Name given to horned dinosaur discovered in southern New Mexico

NEW MEXICO (KRQE) – Scientists have named a new type of horned dinosaur that lived in New Mexico about 72 million years ago. Scientists from the New Mexico Museum of Natural History and Science and other institutions named the dinosaur Sierraceratops tuneri with the genus name Sierraceratops referring to the Sierra County where the fossil was found.

According to a press release from the NMMHS, the species name turneri is in honor of Ted Turner, the CNN owner who owns the ranch where the fossil was found. The find would have included several bones from an individual and was found in rocks from the Late Cretaceous period in the Hall Lake Formation near Truth or Consequences.

The NMMNHS states that although the bones of the entire dinosaur were not recovered, a significant amount of the skeleton was preserved, including parts of the lower jaw, skull, shoulder, pelvis, vertebrae and ribs of the animal, and indicates that it was distinctive among dinosaur species.

The characteristics of the Sierraceratops include the bones that make up its steering wheel and large horns on its forehead. While the dinosaur would have had a large skull about five feet long, its total body length was about 15 feet.

Researchers say Sierraceratops, which are related to but predate Triceratops, were herbivores that likely lived in herds. The NMMNHS press release says that by comparing the characteristics of Sierraceratops with other known ceratopsid dinosaurs, the researchers were able to trace the animal’s evolutionary relationships.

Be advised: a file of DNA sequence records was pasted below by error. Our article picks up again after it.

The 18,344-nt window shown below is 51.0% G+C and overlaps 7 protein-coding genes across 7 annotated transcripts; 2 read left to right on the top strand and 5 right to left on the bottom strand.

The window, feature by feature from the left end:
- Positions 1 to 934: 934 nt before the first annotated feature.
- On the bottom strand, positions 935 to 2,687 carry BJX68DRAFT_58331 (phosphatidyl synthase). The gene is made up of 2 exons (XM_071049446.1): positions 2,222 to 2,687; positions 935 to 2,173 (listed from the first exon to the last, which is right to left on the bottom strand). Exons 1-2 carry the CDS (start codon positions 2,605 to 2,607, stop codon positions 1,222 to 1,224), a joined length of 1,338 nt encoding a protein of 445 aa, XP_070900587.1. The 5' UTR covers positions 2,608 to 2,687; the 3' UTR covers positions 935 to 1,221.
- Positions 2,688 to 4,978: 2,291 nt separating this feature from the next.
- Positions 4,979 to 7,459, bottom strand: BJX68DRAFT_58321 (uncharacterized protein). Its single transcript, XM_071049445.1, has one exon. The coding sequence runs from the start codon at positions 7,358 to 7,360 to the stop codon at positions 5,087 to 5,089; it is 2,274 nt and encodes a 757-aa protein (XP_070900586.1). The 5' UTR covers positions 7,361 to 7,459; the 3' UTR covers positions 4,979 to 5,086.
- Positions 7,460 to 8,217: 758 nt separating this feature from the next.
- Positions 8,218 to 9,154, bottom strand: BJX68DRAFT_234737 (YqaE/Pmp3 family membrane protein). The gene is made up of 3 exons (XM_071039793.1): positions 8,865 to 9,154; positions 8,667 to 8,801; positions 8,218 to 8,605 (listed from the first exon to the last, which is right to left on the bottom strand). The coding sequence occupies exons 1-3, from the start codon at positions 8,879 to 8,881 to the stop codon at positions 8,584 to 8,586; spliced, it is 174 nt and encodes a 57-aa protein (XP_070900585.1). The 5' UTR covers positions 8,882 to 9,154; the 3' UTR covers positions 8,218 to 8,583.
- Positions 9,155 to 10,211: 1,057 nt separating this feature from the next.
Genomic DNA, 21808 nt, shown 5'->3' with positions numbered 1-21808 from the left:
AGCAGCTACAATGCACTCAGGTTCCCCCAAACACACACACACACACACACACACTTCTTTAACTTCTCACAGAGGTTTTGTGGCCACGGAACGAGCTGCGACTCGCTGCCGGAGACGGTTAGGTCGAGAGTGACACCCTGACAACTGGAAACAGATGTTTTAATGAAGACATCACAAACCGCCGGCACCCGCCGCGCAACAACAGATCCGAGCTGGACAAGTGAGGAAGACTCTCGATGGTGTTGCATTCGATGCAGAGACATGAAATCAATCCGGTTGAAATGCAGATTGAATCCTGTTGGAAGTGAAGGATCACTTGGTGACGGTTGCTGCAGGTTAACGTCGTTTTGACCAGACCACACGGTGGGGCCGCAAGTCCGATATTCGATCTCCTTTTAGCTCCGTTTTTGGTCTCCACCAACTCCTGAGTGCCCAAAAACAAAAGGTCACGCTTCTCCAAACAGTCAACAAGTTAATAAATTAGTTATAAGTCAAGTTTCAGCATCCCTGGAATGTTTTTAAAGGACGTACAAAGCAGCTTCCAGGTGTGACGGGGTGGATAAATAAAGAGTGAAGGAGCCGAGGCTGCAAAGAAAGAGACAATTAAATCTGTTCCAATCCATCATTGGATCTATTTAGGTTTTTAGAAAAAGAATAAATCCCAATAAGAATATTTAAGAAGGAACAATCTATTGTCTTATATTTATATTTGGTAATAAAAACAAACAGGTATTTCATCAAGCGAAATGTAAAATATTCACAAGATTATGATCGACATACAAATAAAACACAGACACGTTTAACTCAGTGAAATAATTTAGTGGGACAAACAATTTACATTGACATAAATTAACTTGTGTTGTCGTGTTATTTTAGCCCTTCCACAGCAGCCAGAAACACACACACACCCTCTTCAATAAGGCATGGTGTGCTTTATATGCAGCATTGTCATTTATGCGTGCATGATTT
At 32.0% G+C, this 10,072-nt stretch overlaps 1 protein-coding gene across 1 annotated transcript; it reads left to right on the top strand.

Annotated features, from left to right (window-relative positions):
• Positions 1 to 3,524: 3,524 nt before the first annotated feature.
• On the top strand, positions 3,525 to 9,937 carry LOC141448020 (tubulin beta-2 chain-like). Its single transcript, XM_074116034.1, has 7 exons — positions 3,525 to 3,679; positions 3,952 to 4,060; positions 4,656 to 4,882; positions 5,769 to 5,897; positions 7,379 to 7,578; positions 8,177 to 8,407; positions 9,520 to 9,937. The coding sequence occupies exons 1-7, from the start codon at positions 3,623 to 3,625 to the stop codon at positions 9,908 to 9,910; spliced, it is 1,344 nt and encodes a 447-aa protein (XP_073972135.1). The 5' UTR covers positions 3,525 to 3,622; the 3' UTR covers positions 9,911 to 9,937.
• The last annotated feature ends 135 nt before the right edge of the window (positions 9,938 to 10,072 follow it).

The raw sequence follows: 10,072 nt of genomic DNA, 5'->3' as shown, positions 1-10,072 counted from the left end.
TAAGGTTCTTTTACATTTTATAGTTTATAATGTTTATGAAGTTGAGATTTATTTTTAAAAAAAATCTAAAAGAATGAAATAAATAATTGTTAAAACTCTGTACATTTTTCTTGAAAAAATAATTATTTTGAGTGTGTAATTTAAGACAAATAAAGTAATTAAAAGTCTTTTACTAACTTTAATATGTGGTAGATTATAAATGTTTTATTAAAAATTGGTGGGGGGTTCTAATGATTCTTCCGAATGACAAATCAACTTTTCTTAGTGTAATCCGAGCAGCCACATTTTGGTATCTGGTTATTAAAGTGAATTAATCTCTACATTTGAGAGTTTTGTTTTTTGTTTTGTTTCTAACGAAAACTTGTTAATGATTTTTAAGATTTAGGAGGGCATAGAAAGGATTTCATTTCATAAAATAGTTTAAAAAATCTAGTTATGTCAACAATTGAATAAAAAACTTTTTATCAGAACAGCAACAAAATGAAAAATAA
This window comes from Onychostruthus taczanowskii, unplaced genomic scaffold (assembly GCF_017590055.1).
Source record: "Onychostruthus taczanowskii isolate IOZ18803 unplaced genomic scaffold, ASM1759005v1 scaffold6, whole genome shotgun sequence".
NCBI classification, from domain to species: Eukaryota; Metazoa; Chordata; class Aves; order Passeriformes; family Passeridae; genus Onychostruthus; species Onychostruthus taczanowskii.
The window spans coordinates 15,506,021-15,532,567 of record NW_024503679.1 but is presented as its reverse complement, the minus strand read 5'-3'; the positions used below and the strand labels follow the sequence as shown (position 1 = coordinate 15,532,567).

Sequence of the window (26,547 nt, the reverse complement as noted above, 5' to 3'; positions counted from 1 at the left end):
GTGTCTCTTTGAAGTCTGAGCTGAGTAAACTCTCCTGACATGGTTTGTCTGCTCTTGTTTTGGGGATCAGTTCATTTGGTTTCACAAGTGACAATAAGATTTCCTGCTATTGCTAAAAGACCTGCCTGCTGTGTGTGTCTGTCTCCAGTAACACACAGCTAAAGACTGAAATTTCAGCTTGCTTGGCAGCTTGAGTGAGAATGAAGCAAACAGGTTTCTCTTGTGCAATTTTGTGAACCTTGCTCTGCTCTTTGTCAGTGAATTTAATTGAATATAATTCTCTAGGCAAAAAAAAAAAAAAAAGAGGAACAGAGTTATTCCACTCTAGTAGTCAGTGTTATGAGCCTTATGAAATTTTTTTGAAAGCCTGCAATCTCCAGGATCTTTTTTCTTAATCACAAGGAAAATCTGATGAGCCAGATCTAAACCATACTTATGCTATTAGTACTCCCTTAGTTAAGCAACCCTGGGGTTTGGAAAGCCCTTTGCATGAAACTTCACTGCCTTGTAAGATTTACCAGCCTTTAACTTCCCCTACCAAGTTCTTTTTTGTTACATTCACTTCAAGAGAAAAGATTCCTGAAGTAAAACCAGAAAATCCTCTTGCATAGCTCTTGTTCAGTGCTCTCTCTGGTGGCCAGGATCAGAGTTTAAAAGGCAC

Scientists report that this discovery coincides with other recent findings in North America which argue that the same species did not live everywhere. Through collecting new skeletons and researching ancient fossils, they discovered that different horned dinosaurs, duckbills, tyrannosaurs, and raptors lived in different parts of the continent.

According to the press release, as paleontologists moved from well-known hunting grounds to little-known territories, new species were discovered. NMMNHS says the research team has determined that the Sierraceratops is most closely related to other ceratopsids in northern Mexico and Texas.

The researchers conclude that these ceratopsids form a group that appears to have lived specifically in southwestern North America, in contrast to a distinct group that lived in the north.

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